All cat owners are going to see nervousness in their cats at some point. Everyone gets nervous. Humans, animals, and even plants – but that is a discussion for another day! You don’t have to panic at the first sight of nervous behavior. It’s only when your cat starts to display it frequently that you will want to take note of it.
By reading our article, you’ll be able to pick out the symptoms and causes of cat anxiety which will help you towards the next step. This involves figuring out how you can help your kitty and whether a vet visit is necessary.
Symptoms of Anxiety in Cats
Signs of stress can vary depending on the individual cat but there are a few basic symptoms that all of them are going to display. What you want to pay attention to is the frequency of them. This will give you a chance to tell if it’s something to worry about or not.
Some common symptoms of anxiety in cats include:
- Excessive meowing (even more than usual if your cat is very vocal)
- Urinating and defecating outside of the litter box (for more information, read here)
- Aggressive or excessive grooming
- Changes in eating and drinking habits
Now, these are just a few. Other symptoms you want to watch for include vomiting, general aggression, and a change in activity level or mood.
A cat highlighting one or two of these behaviors isn’t really a cause for concern. However, it becomes a much bigger deal when they show at least three or more symptoms for a good chunk of time. The only way you can really find out if your cat has anxiety is by observing your cat for a few days.
Remember to take notes! This way you won’t forget.
Causes of Cat Anxiety
The reasons for anxiety in cats can vary. It can be a physical reason or something that is more psychological or behavioral. Whatever the reason, understanding the causes can help you plan on how to deal with it.
While it is true that cats try to hide signs of illness from their owners, they do show subtle symptoms. One of them is general anxiety. They could develop this because they are in pain or as a result of an illness that is affecting the body.
The other reasons fall more on the psychological/behavioral side of the spectrum. These include trauma, being separated from you, and improper socialization as a kitten. Trauma can affect cats just as much as it does humans. This doesn’t have to be something as serious as abuse. Moving to a new place, getting a new cat, and sudden loud noises can also be causes of trauma.
Whatever the cause, you will need to observe, observe, observe! Then, once you’ve done that, write your thoughts down while keeping track of your cat’s symptoms.
Now you know the signs of cat anxiety and why it can develop. Next is what you, as the owner, can do to help.
What to Do for Anxiety in Cats
Trying to figure out how to treat anxiety in your cat involves a bit of trial-and-error. Saying that, there are a few general things you can try out to see if any of them help to relieve your cats’ anxiety.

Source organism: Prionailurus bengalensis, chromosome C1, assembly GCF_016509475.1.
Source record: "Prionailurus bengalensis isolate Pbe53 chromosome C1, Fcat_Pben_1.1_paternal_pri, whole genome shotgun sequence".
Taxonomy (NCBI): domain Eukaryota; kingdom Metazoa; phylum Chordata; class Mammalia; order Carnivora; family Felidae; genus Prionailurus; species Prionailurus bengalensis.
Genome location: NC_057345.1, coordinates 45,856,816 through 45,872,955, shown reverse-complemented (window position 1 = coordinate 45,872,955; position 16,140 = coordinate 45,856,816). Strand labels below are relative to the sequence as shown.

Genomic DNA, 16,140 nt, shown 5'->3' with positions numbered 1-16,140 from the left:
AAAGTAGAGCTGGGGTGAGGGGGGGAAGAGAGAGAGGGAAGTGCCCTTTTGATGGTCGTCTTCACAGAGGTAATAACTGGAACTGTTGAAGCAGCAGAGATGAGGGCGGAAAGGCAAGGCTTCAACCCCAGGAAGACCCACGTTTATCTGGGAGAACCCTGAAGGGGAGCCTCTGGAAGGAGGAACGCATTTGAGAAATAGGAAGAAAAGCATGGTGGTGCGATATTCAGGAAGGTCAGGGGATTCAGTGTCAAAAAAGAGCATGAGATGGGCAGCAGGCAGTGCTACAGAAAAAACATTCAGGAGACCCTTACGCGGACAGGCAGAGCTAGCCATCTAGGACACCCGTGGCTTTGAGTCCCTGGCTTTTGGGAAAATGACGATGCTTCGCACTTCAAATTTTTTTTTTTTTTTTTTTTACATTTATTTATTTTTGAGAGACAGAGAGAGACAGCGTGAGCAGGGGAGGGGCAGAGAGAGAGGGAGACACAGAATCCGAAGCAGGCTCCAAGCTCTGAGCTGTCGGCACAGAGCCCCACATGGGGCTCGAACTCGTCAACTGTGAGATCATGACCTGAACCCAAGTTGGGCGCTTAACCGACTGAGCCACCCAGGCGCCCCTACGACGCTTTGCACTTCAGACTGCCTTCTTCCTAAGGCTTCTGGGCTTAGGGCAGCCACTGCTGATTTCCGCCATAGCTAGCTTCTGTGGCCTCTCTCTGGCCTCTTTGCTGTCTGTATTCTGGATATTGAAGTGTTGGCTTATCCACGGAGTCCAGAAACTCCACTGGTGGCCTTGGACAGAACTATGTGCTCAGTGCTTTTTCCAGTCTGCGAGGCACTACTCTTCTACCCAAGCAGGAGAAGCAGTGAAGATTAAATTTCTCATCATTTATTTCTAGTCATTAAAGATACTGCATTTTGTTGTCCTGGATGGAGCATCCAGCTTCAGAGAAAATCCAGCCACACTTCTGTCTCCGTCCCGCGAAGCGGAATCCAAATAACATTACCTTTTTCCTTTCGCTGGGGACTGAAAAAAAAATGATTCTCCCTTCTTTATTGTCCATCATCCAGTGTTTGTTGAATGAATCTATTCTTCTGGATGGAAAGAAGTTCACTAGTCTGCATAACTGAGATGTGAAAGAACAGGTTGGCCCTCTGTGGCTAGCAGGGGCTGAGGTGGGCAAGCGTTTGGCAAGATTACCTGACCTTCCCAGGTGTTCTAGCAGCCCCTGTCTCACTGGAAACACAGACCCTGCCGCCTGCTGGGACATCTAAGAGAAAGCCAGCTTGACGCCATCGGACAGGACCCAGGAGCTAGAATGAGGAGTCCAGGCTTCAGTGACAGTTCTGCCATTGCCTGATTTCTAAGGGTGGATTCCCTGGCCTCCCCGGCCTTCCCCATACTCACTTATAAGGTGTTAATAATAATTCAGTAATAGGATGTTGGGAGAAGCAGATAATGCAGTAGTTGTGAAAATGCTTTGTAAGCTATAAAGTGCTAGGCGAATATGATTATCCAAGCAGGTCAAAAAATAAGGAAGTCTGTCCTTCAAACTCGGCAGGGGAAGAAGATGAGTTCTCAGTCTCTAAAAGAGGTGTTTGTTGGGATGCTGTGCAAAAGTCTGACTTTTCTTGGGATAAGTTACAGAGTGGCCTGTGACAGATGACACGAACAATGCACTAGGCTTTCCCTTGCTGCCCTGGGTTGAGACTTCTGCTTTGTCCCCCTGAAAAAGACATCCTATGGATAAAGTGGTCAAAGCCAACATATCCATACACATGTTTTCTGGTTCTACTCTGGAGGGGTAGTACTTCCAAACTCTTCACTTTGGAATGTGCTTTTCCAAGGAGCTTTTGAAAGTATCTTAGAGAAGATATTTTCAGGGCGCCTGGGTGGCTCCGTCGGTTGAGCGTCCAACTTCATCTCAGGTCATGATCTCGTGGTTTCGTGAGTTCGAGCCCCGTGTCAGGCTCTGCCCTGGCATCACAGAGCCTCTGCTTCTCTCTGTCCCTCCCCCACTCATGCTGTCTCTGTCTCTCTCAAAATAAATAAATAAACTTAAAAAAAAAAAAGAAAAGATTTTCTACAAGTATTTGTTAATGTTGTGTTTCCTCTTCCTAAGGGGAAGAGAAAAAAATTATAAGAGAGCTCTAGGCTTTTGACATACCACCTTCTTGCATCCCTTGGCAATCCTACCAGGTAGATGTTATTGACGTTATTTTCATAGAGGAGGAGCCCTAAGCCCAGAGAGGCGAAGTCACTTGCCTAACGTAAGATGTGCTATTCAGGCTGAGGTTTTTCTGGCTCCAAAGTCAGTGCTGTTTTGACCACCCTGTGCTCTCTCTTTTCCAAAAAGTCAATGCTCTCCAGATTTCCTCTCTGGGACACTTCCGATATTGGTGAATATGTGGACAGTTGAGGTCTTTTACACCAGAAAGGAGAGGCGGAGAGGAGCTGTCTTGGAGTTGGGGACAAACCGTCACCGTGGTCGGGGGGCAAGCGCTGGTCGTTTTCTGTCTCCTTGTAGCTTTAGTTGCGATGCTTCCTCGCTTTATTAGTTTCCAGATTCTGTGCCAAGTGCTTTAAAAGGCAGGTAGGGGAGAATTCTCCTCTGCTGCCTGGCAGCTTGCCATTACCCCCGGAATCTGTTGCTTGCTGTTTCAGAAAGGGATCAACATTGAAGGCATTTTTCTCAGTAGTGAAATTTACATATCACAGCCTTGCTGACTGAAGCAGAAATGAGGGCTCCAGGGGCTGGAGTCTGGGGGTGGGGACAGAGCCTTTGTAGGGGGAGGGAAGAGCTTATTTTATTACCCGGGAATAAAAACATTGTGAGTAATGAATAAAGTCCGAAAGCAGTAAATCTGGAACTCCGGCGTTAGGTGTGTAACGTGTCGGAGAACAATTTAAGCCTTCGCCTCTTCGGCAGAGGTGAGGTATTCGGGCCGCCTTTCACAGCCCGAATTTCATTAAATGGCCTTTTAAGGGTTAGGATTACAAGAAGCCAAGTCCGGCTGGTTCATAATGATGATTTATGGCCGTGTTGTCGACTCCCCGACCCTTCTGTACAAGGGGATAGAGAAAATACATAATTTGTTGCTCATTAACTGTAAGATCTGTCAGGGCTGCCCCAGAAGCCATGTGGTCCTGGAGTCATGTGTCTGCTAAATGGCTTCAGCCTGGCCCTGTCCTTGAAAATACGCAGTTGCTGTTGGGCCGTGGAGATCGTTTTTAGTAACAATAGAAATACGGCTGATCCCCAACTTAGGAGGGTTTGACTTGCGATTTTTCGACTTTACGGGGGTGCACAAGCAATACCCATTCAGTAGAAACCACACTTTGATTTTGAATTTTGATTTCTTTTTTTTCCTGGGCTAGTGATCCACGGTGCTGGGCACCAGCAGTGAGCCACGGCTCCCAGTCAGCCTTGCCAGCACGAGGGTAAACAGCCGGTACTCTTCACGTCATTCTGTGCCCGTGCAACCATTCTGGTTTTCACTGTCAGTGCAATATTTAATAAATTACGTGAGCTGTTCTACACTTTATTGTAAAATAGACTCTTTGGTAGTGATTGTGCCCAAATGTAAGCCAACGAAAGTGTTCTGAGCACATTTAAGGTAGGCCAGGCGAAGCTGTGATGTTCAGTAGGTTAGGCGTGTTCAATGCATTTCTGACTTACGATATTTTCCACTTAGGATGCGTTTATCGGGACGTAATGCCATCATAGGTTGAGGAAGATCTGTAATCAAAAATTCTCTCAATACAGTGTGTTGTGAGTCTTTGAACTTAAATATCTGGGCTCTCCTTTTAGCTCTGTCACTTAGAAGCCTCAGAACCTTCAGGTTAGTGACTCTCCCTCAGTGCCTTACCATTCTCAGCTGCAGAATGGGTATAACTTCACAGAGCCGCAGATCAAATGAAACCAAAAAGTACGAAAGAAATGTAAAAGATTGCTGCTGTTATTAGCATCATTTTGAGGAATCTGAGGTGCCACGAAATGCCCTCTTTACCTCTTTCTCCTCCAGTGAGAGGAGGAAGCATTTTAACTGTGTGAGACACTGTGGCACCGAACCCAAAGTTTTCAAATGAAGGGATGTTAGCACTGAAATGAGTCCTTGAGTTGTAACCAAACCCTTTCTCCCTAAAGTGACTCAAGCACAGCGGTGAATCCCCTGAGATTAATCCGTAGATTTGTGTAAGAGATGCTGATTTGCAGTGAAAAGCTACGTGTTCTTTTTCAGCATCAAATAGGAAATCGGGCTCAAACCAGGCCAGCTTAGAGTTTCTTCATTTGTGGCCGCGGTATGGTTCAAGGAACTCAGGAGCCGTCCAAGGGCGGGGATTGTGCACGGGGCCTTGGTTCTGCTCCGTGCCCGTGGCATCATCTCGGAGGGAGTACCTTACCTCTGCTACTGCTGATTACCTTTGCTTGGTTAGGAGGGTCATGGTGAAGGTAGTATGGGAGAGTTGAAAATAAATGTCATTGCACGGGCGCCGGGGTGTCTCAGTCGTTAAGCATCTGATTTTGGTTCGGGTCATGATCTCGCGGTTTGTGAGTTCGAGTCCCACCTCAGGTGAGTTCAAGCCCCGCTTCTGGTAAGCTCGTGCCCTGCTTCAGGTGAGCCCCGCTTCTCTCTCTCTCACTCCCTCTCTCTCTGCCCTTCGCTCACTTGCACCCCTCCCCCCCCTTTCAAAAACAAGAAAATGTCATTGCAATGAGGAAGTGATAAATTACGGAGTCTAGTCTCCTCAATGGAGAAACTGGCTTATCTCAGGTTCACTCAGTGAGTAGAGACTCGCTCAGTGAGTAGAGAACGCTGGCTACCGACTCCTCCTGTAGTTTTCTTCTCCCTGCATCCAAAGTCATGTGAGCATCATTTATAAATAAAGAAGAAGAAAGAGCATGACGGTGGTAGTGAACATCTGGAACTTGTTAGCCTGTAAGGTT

The first is to know what is causing the anxiety/fear in your cat. If the reason isn’t physical or an illness, start by creating a safe area. A quiet place and one that has low traffic is best. By having this, your cat has a place to retreat to when things become too overwhelming.
Engaging in activities such as playing with your cat regularly and keeping their litter box clean (or spotless if you can manage it) are also great ways to lower anxiety. These may seem like simple options, but cats love structure so a strict routine can go a long way toward reducing stress and anxiety.
As we mentioned before, figuring out a solution is truly a trial-and-error process. If none of these things seem to work, then you may have to consider taking your cat to the vet. The vet might have different options, one being medication.
Time for a Vet Visit
Okay, so you might think; wait, anxiety medication for cats? Is that actually a thing? The answer is, yes. Long-term anxiety medication does exist for your cat, but in order to get access to this, it needs to be prescribed by a vet. You should never give your cat any sort of medication without a vet’s input because an incorrect dose could be harmful or even fatal.
Some common medications that vets may prescribe to cats include Xanax, Elavil, Clomicalm, Prozac, and Neurontin. These are just a few of the options out there. Obviously, there are over-the-counter meds you can try, but I would always suggest discussing everything with your vet first. You don’t know if something over the counter is just the latest fad or something that hasn’t really been tested on cats before. Cats with underlying medical conditions may also react badly to these types of medicines.
Your vet will give you guidance on how to help your cat. Remember, they want to help your kitty just as much as you do.
Now you should have all the information you need to help your kitty companion with their nervousness and anxieties. It is important to remember that it is never your cat’s fault if they are displaying anxiety. They are completely innocent, so make sure you never yell or punish them for that behavior. Employing any or a combination of the suggestions given in this article will reduce your cat’s nervousness and help them to feel safer in their environment.